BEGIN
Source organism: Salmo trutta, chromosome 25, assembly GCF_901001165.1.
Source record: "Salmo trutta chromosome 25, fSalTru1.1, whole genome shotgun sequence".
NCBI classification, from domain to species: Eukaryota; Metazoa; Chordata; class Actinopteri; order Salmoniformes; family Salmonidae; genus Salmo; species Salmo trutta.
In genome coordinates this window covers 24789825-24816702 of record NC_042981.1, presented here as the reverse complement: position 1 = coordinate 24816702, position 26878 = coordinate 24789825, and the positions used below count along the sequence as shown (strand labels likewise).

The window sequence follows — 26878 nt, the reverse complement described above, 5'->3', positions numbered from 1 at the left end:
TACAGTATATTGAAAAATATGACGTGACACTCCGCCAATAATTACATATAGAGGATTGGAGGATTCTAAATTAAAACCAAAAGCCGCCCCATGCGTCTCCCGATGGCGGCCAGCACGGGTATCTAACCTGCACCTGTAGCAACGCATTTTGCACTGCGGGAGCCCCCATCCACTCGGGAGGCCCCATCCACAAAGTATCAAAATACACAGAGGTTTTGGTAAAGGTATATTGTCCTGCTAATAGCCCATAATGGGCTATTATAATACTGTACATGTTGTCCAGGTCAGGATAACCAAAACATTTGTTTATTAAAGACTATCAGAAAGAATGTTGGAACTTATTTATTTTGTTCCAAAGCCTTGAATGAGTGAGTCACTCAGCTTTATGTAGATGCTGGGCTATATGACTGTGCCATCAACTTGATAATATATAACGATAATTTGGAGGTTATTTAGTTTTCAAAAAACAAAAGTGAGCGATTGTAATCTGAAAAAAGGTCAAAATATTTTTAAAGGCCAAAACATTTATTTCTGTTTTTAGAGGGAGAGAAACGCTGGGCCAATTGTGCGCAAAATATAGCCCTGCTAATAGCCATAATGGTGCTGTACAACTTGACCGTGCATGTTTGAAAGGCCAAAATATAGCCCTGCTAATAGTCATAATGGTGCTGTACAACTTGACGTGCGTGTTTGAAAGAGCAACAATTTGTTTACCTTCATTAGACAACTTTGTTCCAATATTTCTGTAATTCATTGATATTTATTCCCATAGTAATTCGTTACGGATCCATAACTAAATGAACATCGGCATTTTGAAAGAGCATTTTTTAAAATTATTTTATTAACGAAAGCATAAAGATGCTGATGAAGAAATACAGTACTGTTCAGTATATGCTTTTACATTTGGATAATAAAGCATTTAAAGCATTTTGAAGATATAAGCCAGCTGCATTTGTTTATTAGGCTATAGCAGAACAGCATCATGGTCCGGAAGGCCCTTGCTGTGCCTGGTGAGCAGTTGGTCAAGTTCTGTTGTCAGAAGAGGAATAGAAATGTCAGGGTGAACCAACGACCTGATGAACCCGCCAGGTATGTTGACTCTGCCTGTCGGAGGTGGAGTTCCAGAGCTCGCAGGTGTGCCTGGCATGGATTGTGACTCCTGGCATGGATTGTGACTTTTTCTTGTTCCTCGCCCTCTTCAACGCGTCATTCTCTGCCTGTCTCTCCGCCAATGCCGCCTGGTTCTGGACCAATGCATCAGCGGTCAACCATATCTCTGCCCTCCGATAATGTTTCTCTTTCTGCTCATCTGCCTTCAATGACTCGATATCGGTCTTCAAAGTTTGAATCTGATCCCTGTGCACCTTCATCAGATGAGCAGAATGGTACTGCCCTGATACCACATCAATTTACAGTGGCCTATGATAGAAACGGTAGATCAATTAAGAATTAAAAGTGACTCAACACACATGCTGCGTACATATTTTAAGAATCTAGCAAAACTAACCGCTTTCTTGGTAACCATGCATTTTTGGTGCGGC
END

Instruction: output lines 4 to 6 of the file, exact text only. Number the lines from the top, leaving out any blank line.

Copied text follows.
In genome coordinates this window covers 24789825-24816702 of record NC_042981.1, presented here as the reverse complement: position 1 = coordinate 24816702, position 26878 = coordinate 24789825, and the positions used below count along the sequence as shown (strand labels likewise).

The window sequence follows — 26878 nt, the reverse complement described above, 5'->3', positions numbered from 1 at the left end:
TACAGTATATTGAAAAATATGACGTGACACTCCGCCAATAATTACATATAGAGGATTGGAGGATTCTAAATTAAAACCAAAAGCCGCCCCATGCGTCTCCCGATGGCGGCCAGCACGGGTATCTAACCTGCACCTGTAGCAACGCATTTTGCACTGCGGGAGCCCCCATCCACTCGGGAGGCCCCATCCACAAAGTATCAAAATACACAGAGGTTTTGGTAAAGGTATATTGTCCTGCTAATAGCCCATAATGGGCTATTATAATACTGTACATGTTGTCCAGGTCAGGATAACCAAAACATTTGTTTATTAAAGACTATCAGAAAGAATGTTGGAACTTATTTATTTTGTTCCAAAGCCTTGAATGAGTGAGTCACTCAGCTTTATGTAGATGCTGGGCTATATGACTGTGCCATCAACTTGATAATATATAACGATAATTTGGAGGTTATTTAGTTTTCAAAAAACAAAAGTGAGCGATTGTAATCTGAAAAAAGGTCAAAATATTTTTAAAGGCCAAAACATTTATTTCTGTTTTTAGAGGGAGAGAAACGCTGGGCCAATTGTGCGCAAAATATAGCCCTGCTAATAGCCATAATGGTGCTGTACAACTTGACCGTGCATGTTTGAAAGGCCAAAATATAGCCCTGCTAATAGTCATAATGGTGCTGTACAACTTGACGTGCGTGTTTGAAAGAGCAACAATTTGTTTACCTTCATTAGACAACTTTGTTCCAATATTTCTGTAATTCATTGATATTTATTCCCATAGTAATTCGTTACGGATCCATAACTAAATGAACATCGGCATTTTGAAAGAGCATTTTTTAAAATTATTTTATTAACGAAAGCATAAAGATGCTGATGAAGAAATACAGTACTGTTCAGTATATGCTTTTACATTTGGATAATAAAGCATTTAAAGCATTTTGAAGATATAAGCCAGCTGCATTTGTTTATTAGGCTATAGCAGAACAGCATCATGGTCCGGAAGGCCCTTGCTGTGCCTGGTGAGCAGTTGGTCAAGTTCTGTTGTCAGAAGAGGAATAGAAATGTCAGGGTGAACCAACGACCTGATGAACCCGCCAGGTATGTTGACTCTGCCTGTCGGAGGTGGAGTTCCAGAGCTCGCAGGTGTGCCTGGCATGGATTGTGACTCCTGGCATGGATTGTGACTTTTTCTTGTTCCTCGCCCTCTTCAACGCGTCATTCTCTGCCTGTCTCTCCGCCAATGCCGCCTGGTTCTGGACCAATGCATCAGCGGTCAACCATATCTCTGCCCTCCGATAATGTTTCTCTTTCTGCTCATCTGCCTTCAATGACTCGATATCGGTCTTCAAAGTTTGAATCTGATCCCTGTGCACCTTCATCAGATGAGCAGAATGGTACTGCCCTGATACCACATCAATTTACAGTGGCCTATGATAGAAACGGTAGATCAATTAAGAATTAAAAGTGACTCAACACACATGCTGCGTACATATTTTAAGAATCTAGCAAAACTAACCGCTTTCTTGGTAACCATGCATTTTTGGTGCGGC